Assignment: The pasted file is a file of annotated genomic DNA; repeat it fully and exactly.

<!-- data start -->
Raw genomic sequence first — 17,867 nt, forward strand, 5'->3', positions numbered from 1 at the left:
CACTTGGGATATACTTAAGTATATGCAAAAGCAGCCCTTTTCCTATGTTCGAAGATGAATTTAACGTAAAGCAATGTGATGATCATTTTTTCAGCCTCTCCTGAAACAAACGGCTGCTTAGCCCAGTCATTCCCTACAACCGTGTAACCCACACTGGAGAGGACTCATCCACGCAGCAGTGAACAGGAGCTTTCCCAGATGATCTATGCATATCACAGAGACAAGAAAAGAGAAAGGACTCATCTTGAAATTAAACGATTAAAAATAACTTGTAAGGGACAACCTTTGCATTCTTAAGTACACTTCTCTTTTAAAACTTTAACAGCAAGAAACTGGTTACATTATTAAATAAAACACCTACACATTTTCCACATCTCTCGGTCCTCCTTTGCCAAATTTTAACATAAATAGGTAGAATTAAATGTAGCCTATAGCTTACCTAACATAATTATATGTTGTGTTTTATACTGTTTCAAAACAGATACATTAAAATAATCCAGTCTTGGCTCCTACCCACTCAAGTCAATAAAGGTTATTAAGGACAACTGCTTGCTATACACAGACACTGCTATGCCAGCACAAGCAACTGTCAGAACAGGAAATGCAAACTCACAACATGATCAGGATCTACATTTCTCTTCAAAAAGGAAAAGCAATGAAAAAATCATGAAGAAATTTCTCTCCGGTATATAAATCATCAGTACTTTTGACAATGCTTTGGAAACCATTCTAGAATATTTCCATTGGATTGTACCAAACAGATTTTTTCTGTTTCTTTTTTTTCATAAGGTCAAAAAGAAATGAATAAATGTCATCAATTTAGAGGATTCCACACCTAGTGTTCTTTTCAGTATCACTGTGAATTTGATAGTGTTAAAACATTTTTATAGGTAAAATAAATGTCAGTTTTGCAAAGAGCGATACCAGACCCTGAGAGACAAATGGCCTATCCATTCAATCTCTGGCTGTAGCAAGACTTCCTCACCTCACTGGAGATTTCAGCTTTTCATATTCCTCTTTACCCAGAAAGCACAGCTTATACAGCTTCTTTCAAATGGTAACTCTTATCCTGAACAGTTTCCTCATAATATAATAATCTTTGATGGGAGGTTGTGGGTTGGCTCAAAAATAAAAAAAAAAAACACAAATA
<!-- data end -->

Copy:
Raw genomic sequence first — 17,867 nt, forward strand, 5'->3', positions numbered from 1 at the left:
CACTTGGGATATACTTAAGTATATGCAAAAGCAGCCCTTTTCCTATGTTCGAAGATGAATTTAACGTAAAGCAATGTGATGATCATTTTTTCAGCCTCTCCTGAAACAAACGGCTGCTTAGCCCAGTCATTCCCTACAACCGTGTAACCCACACTGGAGAGGACTCATCCACGCAGCAGTGAACAGGAGCTTTCCCAGATGATCTATGCATATCACAGAGACAAGAAAAGAGAAAGGACTCATCTTGAAATTAAACGATTAAAAATAACTTGTAAGGGACAACCTTTGCATTCTTAAGTACACTTCTCTTTTAAAACTTTAACAGCAAGAAACTGGTTACATTATTAAATAAAACACCTACACATTTTCCACATCTCTCGGTCCTCCTTTGCCAAATTTTAACATAAATAGGTAGAATTAAATGTAGCCTATAGCTTACCTAACATAATTATATGTTGTGTTTTATACTGTTTCAAAACAGATACATTAAAATAATCCAGTCTTGGCTCCTACCCACTCAAGTCAATAAAGGTTATTAAGGACAACTGCTTGCTATACACAGACACTGCTATGCCAGCACAAGCAACTGTCAGAACAGGAAATGCAAACTCACAACATGATCAGGATCTACATTTCTCTTCAAAAAGGAAAAGCAATGAAAAAATCATGAAGAAATTTCTCTCCGGTATATAAATCATCAGTACTTTTGACAATGCTTTGGAAACCATTCTAGAATATTTCCATTGGATTGTACCAAACAGATTTTTTCTGTTTCTTTTTTTTCATAAGGTCAAAAAGAAATGAATAAATGTCATCAATTTAGAGGATTCCACACCTAGTGTTCTTTTCAGTATCACTGTGAATTTGATAGTGTTAAAACATTTTTATAGGTAAAATAAATGTCAGTTTTGCAAAGAGCGATACCAGACCCTGAGAGACAAATGGCCTATCCATTCAATCTCTGGCTGTAGCAAGACTTCCTCACCTCACTGGAGATTTCAGCTTTTCATATTCCTCTTTACCCAGAAAGCACAGCTTATACAGCTTCTTTCAAATGGTAACTCTTATCCTGAACAGTTTCCTCATAATATAATAATCTTTGATGGGAGGTTGTGGGTTGGCTCAAAAATAAAAAAAAAAAACACAAATA